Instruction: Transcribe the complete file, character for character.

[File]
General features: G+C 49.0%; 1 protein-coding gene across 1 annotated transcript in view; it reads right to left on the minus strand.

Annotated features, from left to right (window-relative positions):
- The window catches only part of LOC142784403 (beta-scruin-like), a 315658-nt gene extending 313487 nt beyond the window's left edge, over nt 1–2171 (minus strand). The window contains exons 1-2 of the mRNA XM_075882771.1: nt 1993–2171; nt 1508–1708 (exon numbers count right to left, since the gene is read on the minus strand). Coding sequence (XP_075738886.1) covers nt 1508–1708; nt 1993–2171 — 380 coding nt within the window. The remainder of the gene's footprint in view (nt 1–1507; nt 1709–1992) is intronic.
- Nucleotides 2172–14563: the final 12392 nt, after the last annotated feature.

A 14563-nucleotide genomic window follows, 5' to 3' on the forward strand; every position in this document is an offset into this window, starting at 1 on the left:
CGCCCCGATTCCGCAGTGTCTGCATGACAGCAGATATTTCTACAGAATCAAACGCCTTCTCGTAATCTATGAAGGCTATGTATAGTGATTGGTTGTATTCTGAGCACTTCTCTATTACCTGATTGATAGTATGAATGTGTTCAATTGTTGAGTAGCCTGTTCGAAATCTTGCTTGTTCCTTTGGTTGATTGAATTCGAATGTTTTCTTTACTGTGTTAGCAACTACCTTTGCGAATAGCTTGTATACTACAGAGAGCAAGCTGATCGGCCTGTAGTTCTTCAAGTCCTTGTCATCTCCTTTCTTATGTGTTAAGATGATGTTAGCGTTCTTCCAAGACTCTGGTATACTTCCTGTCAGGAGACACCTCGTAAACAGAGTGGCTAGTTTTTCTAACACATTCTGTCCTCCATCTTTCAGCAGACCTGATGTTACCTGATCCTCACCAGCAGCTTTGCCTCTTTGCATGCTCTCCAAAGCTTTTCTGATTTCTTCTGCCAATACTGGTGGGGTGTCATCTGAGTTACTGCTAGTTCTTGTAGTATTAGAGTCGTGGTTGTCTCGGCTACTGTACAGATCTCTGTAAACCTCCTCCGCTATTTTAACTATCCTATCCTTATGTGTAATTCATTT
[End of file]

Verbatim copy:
General features: G+C 49.0%; 1 protein-coding gene across 1 annotated transcript in view; it reads right to left on the minus strand.

Annotated features, from left to right (window-relative positions):
- The window catches only part of LOC142784403 (beta-scruin-like), a 315658-nt gene extending 313487 nt beyond the window's left edge, over nt 1–2171 (minus strand). The window contains exons 1-2 of the mRNA XM_075882771.1: nt 1993–2171; nt 1508–1708 (exon numbers count right to left, since the gene is read on the minus strand). Coding sequence (XP_075738886.1) covers nt 1508–1708; nt 1993–2171 — 380 coding nt within the window. The remainder of the gene's footprint in view (nt 1–1507; nt 1709–1992) is intronic.
- Nucleotides 2172–14563: the final 12392 nt, after the last annotated feature.

A 14563-nucleotide genomic window follows, 5' to 3' on the forward strand; every position in this document is an offset into this window, starting at 1 on the left:
CGCCCCGATTCCGCAGTGTCTGCATGACAGCAGATATTTCTACAGAATCAAACGCCTTCTCGTAATCTATGAAGGCTATGTATAGTGATTGGTTGTATTCTGAGCACTTCTCTATTACCTGATTGATAGTATGAATGTGTTCAATTGTTGAGTAGCCTGTTCGAAATCTTGCTTGTTCCTTTGGTTGATTGAATTCGAATGTTTTCTTTACTGTGTTAGCAACTACCTTTGCGAATAGCTTGTATACTACAGAGAGCAAGCTGATCGGCCTGTAGTTCTTCAAGTCCTTGTCATCTCCTTTCTTATGTGTTAAGATGATGTTAGCGTTCTTCCAAGACTCTGGTATACTTCCTGTCAGGAGACACCTCGTAAACAGAGTGGCTAGTTTTTCTAACACATTCTGTCCTCCATCTTTCAGCAGACCTGATGTTACCTGATCCTCACCAGCAGCTTTGCCTCTTTGCATGCTCTCCAAAGCTTTTCTGATTTCTTCTGCCAATACTGGTGGGGTGTCATCTGAGTTACTGCTAGTTCTTGTAGTATTAGAGTCGTGGTTGTCTCGGCTACTGTACAGATCTCTGTAAACCTCCTCCGCTATTTTAACTATCCTATCCTTATGTGTAATTCATTT